Franju's Judex is a compelling tribute to the silent cinema and the conventions of classic, pulpy genre storytelling. This film takes what might've been a straightforward story and infuses it with a moody visual sensibility and a subtly surrealist perspective that really locates the magic and mystery in these well-worn genre archetypes.

Friday, October 9, 2009

Some announcements

I've got a couple of updates here, for those who are interested. The first is that, as some of you may have noticed, my brief attempt to start a calendar to keep track of film blog events was quickly aborted. The fact is, I underestimated how much work it would take, I couldn't settle on a good format for updating, and when you get right down to it, I'd much rather be doing actual writing — or watching movies, for that matter — in my free time instead of working on a project like that. I do really apologize for not following through on that site for longer, and I thank everyone who supported and helped promote the idea after my initial announcements.

In somewhat better news, I've started writing about comics for the online comics community and shop Poopsheet Foundation. I'll be writing about small-press and independent comics and minicomics there, at a fairly regular pace. My first review, of the anthology Ghost Comics, has been posted already, and I'll have much more to post there in the coming weeks.

If you're interested in following my writing about comics, take a look at my newly revived other blog, Disorder & Its Opposite. Over there, I'll be putting up links to all my Poopsheet reviews as they're posted, and will also likely be doing other sporadic posts about comics and music. Since this blog is exclusively focused on movies, I'll be using that site for anything else I want to write about. Check it out.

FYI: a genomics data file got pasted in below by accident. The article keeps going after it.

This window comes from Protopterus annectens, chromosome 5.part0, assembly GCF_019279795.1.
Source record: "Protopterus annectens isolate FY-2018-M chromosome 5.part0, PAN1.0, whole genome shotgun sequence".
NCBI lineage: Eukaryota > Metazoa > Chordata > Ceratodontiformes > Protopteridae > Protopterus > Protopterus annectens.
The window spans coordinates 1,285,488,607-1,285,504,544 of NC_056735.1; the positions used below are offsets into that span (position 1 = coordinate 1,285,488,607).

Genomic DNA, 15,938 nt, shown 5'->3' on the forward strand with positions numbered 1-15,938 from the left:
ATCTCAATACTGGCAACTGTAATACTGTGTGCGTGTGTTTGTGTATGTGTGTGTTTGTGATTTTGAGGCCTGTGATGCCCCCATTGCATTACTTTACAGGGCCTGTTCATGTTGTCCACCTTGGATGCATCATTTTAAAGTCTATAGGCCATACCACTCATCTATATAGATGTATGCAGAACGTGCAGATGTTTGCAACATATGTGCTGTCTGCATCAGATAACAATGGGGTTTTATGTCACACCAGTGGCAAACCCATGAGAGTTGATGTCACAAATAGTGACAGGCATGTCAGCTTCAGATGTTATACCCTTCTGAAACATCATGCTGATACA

Wednesday, October 7, 2009

The Conversations #9: Pixar

The ninth of my conversations with Jason Bellamy has now been posted at The House Next Door. This latest installment of the series is a contribution to the Pixar Week event, which is running from October 4 through October 10. Our conversation focuses on some of Pixar's recent output — especially WALL-E, Ratatouille and The Incredibles — in order to evaluate the animation studio's place within contemporary cinema. As with most of this week's pieces at the House, this conversation is an attempt to challenge some of the conventional ideas about Pixar and to take a more serious, in-depth look than usual at the studio's acclaimed films. It's also an opportunity to air some of my grumpy contrarian rebuttals to the commonly accepted wisdom about the quality of Pixar's films.